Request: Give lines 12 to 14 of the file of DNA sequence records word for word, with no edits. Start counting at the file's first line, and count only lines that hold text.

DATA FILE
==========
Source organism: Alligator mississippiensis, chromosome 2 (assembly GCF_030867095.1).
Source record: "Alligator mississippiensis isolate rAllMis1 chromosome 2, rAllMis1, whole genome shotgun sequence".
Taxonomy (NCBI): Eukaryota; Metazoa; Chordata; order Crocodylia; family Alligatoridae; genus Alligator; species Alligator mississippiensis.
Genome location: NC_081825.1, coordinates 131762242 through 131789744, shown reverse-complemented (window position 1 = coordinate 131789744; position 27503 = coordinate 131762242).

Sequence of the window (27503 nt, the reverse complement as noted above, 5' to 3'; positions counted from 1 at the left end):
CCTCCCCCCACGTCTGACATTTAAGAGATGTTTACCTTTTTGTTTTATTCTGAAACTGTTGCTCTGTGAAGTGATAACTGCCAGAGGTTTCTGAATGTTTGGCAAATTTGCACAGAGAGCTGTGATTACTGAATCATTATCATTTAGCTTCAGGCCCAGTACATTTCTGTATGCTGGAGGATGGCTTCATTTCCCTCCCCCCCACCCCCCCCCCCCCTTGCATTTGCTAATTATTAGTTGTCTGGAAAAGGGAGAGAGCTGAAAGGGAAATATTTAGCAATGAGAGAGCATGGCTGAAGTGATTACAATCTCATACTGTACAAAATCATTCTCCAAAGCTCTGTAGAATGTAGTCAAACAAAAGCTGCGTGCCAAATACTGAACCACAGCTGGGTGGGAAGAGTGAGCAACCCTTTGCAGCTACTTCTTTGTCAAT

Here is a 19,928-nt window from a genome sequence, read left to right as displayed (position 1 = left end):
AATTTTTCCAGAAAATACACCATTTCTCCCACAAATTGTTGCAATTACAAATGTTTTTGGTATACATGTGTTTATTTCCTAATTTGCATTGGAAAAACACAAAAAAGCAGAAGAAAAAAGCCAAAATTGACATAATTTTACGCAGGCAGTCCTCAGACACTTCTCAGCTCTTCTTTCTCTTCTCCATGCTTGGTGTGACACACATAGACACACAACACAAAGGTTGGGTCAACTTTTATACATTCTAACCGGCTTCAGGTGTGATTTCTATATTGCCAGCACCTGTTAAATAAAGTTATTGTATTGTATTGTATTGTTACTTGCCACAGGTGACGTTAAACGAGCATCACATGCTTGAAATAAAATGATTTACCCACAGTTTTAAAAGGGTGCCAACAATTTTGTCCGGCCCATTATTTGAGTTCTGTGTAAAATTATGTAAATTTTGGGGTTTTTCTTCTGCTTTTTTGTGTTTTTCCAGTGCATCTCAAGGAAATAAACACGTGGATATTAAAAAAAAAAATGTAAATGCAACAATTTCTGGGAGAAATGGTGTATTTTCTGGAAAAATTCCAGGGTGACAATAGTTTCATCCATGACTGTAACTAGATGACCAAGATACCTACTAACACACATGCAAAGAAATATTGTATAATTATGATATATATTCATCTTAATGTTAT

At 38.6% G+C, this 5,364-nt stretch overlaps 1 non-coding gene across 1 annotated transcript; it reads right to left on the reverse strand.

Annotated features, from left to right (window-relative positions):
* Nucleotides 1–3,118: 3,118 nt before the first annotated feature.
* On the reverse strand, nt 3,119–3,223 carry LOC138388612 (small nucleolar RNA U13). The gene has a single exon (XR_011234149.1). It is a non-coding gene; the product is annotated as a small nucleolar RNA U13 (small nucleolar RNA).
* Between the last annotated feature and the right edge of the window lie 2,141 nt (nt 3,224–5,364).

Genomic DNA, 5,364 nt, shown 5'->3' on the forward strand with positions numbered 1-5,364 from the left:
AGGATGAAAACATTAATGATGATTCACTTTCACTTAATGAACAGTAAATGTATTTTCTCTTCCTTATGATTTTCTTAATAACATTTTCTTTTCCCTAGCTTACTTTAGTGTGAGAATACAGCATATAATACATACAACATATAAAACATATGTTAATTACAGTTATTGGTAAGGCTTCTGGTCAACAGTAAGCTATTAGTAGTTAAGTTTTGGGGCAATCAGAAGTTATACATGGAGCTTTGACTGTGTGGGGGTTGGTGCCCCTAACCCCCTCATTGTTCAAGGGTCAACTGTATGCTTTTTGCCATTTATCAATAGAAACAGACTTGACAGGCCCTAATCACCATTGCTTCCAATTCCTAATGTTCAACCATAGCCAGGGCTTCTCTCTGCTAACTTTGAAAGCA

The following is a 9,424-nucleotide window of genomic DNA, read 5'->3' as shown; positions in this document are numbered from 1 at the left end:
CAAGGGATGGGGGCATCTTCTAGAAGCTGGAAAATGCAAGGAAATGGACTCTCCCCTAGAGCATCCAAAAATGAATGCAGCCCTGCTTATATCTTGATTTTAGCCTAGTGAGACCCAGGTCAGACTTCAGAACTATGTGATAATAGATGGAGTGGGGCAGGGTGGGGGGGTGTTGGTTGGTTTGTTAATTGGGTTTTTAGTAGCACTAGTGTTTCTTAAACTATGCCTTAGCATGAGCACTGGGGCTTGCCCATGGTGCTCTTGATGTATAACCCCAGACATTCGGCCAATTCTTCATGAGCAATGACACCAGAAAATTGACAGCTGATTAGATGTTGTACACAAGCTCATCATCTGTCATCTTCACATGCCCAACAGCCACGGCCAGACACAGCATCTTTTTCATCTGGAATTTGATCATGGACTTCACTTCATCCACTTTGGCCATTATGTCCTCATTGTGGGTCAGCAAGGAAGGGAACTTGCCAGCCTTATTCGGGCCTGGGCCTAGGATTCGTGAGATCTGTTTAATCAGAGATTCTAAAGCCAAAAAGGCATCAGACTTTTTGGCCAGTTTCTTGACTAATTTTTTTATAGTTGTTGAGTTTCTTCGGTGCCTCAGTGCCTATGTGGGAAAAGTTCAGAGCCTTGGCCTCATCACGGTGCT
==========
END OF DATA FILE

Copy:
* On the reverse strand, nt 3,119–3,223 carry LOC138388612 (small nucleolar RNA U13). The gene has a single exon (XR_011234149.1). It is a non-coding gene; the product is annotated as a small nucleolar RNA U13 (small nucleolar RNA).
* Between the last annotated feature and the right edge of the window lie 2,141 nt (nt 3,224–5,364).

Genomic DNA, 5,364 nt, shown 5'->3' on the forward strand with positions numbered 1-5,364 from the left: